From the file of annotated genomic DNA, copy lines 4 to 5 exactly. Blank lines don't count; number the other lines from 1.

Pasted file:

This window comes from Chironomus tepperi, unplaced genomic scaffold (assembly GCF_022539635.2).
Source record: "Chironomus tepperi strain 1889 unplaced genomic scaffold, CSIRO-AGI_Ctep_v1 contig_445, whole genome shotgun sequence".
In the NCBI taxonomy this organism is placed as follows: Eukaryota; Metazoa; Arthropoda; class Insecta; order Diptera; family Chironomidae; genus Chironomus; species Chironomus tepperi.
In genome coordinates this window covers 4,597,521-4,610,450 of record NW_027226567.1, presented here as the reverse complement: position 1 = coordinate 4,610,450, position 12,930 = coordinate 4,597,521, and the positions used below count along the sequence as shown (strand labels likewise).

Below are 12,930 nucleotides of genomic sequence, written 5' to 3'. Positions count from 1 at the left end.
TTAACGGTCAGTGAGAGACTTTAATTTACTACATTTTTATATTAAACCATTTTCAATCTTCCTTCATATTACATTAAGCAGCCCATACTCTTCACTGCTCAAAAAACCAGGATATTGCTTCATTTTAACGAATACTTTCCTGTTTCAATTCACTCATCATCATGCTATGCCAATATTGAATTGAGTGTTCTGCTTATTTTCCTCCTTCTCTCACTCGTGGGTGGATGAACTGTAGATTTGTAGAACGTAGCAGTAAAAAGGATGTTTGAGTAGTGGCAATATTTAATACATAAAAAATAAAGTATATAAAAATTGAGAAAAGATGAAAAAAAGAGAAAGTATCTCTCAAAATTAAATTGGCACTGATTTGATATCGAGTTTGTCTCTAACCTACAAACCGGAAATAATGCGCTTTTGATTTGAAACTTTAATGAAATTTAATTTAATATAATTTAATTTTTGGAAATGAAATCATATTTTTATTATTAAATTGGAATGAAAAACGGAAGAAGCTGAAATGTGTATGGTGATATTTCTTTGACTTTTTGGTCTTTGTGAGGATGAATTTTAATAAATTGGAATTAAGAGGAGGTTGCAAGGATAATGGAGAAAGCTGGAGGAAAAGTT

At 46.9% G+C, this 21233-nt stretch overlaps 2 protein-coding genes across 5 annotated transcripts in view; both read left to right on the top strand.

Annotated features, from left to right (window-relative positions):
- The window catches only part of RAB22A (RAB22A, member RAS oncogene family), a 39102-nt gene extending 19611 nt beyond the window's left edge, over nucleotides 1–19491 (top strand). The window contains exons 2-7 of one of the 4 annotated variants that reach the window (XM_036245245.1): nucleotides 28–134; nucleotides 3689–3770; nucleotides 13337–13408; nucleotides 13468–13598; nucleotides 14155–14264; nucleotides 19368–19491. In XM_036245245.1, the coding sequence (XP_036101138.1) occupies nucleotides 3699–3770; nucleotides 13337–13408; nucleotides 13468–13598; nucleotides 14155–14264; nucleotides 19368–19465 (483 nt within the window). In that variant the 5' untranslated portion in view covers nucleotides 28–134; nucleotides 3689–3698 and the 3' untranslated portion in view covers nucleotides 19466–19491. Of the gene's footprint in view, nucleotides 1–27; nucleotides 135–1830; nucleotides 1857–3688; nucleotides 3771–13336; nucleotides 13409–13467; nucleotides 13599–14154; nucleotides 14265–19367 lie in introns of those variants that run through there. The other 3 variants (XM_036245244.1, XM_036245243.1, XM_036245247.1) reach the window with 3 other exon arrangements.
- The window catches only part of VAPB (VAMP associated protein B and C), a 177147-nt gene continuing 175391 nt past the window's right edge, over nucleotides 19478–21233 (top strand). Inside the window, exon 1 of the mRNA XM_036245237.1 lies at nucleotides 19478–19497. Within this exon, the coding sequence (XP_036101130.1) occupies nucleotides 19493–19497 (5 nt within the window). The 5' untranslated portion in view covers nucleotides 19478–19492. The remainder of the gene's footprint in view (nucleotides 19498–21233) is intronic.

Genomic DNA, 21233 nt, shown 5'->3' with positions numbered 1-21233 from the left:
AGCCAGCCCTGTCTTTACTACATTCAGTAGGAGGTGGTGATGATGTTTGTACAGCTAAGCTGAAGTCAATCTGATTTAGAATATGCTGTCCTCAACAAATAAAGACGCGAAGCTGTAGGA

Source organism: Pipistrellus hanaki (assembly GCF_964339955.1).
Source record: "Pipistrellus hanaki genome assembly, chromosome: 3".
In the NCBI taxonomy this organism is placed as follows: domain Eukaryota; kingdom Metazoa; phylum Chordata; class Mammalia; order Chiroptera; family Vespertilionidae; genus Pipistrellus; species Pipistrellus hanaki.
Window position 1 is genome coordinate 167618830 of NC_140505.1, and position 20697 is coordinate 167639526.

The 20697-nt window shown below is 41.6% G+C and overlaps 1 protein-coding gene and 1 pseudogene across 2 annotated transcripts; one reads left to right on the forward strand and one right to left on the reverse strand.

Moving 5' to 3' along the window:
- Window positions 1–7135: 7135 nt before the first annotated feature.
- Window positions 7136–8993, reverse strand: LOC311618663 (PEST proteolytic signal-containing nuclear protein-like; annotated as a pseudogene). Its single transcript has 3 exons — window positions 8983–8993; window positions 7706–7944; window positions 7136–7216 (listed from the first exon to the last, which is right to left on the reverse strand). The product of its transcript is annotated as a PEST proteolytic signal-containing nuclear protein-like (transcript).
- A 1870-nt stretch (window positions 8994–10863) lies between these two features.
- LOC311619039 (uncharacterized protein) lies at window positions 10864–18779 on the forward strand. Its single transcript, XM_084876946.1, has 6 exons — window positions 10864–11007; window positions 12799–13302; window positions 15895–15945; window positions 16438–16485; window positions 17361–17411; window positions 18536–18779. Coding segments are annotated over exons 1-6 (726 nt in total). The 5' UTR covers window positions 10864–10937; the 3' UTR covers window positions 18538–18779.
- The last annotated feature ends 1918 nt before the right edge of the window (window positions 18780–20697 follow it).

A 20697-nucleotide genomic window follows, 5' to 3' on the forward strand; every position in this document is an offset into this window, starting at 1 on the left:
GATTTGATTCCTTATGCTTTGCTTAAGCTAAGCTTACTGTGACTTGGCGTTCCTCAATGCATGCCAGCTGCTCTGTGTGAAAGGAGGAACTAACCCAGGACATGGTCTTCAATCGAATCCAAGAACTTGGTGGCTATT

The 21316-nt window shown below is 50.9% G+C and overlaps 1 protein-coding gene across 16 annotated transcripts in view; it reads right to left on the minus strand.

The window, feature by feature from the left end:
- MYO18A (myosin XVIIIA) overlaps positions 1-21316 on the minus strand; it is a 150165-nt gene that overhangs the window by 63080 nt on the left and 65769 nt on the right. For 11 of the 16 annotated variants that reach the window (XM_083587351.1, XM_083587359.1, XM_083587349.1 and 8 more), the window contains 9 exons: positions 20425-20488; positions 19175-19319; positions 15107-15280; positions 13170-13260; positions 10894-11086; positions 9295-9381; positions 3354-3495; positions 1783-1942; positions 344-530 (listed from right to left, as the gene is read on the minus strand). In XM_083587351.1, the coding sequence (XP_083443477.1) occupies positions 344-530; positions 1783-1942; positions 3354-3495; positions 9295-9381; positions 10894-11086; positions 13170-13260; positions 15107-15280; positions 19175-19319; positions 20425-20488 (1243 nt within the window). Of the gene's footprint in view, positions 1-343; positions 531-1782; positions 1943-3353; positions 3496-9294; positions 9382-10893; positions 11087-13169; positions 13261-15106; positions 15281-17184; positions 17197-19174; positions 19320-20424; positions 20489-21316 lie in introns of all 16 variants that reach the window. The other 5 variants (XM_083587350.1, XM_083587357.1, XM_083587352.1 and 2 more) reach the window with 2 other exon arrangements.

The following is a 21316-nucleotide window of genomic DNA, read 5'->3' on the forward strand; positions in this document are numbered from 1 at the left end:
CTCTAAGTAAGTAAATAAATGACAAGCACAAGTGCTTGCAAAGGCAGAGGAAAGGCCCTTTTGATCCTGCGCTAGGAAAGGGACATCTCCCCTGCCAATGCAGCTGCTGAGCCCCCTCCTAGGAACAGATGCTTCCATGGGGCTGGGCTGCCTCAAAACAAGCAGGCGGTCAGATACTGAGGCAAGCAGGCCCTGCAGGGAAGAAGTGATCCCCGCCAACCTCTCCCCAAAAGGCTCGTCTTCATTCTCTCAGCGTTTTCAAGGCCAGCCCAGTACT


In genome coordinates this window covers 4,597,521-4,610,450 of record NW_027226567.1, presented here as the reverse complement: position 1 = coordinate 4,610,450, position 12,930 = coordinate 4,597,521, and the positions used below count along the sequence as shown (strand labels likewise).

Below are 12,930 nucleotides of genomic sequence, written 5' to 3'. Positions count from 1 at the left end.